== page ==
The past is prologue.
If you want to understand Baltimore’s current turmoil, look at the childhoods of its inner-city blacks and their progress to adulthood.
Despite the American ideal of social mobility, we are not all masters of our own fortune able to pull ourselves up by our bootstraps. That’s the conclusion of “The Long Shadow”, a report on a groundbreaking 25-year study led by three Johns Hopkins University academics.
The study showed how hard it is for inner city blacks in Baltimore to break out from the straitjacket of poverty, dysfunctional families, limited education and crime-ridden neighborhoods.
The study followed 790 urban youth who began first grade at 20 Baltimore elementary schools in 1982 and tried to forge lives for themselves into the first decade of the twentieth century.
It’s not a pretty picture.
The de-industrialization, downsizing and impoverishment of Baltimore has left thousands of blacks behind.
In 1950, Baltimore was a major American city with 950,000 people and thriving industries. Today, downtown Baltimore is a jewel, but the city’s population is just 623,000 and it’s economy is sharply divided between well-paid professionals and an underclass with no jobs or with low-wage, low or no benefit jobs with limited potential for advancement.
A cumulative disadvantage begins in the early elementary school years. “Lower socioeconomic status and disadvantaged black youth begin school already behind on all criteria commonly used to gauge school readiness,” the study says. Then the black children who start behind find it hard to ever catch up.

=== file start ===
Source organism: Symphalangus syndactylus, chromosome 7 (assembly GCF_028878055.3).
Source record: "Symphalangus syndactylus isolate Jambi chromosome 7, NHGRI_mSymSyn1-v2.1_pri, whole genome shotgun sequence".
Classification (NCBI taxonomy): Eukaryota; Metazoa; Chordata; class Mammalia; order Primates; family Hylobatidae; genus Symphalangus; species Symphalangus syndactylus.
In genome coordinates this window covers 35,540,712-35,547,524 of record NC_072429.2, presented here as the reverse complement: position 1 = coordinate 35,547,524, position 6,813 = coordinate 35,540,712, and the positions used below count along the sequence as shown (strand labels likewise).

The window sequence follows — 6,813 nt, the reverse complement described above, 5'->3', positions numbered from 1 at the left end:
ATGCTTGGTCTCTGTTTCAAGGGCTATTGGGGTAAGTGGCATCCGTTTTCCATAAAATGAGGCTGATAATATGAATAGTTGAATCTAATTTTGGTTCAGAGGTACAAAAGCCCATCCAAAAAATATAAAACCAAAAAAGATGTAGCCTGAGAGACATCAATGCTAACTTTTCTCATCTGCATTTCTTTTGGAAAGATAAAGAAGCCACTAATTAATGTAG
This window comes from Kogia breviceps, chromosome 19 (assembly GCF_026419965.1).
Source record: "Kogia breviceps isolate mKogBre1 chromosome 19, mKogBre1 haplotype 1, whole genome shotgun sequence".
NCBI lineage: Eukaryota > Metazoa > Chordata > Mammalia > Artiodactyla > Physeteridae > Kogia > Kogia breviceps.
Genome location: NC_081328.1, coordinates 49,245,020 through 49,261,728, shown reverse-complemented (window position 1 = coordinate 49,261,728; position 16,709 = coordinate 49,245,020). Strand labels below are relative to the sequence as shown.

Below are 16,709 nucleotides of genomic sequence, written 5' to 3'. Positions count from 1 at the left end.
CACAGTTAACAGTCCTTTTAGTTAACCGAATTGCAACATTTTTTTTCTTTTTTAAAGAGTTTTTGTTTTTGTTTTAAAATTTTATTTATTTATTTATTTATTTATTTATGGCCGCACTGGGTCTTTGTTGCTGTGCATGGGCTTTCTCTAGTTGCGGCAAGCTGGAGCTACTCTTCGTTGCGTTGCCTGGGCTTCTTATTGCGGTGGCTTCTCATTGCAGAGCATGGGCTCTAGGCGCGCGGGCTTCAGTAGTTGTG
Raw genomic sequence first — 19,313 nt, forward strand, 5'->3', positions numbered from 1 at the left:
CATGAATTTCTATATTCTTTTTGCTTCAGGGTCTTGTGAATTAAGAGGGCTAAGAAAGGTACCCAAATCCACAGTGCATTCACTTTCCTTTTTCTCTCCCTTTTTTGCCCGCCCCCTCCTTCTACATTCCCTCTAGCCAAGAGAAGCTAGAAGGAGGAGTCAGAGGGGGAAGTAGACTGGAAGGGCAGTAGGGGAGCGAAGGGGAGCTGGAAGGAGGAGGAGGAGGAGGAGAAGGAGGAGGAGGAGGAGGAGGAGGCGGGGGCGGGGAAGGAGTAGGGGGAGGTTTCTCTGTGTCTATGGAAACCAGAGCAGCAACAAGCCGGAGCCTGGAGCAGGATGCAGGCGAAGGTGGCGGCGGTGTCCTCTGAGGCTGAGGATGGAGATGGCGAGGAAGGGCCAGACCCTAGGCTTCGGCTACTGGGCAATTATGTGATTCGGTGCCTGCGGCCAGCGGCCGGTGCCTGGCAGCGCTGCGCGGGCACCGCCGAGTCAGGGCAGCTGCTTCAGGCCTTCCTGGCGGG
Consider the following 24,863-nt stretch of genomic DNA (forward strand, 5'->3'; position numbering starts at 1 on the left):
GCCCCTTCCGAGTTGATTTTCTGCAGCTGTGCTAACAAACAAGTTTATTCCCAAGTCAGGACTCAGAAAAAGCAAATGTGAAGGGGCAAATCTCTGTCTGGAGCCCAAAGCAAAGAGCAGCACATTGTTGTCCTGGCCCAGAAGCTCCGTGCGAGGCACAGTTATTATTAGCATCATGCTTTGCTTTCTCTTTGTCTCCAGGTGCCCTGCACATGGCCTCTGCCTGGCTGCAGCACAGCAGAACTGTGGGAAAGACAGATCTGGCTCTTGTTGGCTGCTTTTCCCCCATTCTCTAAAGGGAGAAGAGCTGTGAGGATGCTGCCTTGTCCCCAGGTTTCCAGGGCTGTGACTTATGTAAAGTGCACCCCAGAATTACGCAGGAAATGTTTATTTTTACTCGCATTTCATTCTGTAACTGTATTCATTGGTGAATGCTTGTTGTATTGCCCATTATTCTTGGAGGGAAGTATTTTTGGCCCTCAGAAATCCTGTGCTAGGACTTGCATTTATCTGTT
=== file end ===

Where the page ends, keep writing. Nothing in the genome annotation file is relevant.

The study points out that the urban disadvantaged are not all disadvantaged in the same way and to the same extent.
Disadvantaged blacks in Baltimore find life harsher than low-income whites. This is due partly to growing up in neighborhoods with more pervasive violent crime, high levels of single teen parenthood, low levels of schooling and high unemployment.
In contrast, many disadvantaged whites with low education levels in Baltimore still manage to find decent employment as adults in the remaining industrial and construction crafts. That’s partly cause they have a broader network of job contacts that grow out of their blue-collar residential enclaves.
“The networks were relics of Baltimore’s well-documented Jim Crow past, when blacks were systematically shut out of most skilled trades,” the study reported. “Modern anti-discrimination laws ended such practices’ official sanction, but white employers continued to hire mostly white workers through family and social connections rather than through formal job postings.”
And the pattern of failure for too many Baltimore blacks repeats itself when parents with little formal education and erratic employment in low-level dead-end jobs are in no position to be role models for the kinds of behaviors that will help their children succeed.
Then there are drugs and criminal records. Higher levels of drug-related arrests of blacks, even though their drug usage is comparable to that of whites, and higher rates of incarceration mean more blacks have the stain of a criminal record, further limiting employment opportunities. “To be young, black and a dropout in today’s economy is trebly disadvantaging, and a criminal record adds another strike,” the report says.
The result? A dispirited, frustrated, fatalistic black population with bleak prospects. Perfect tinder for combustion.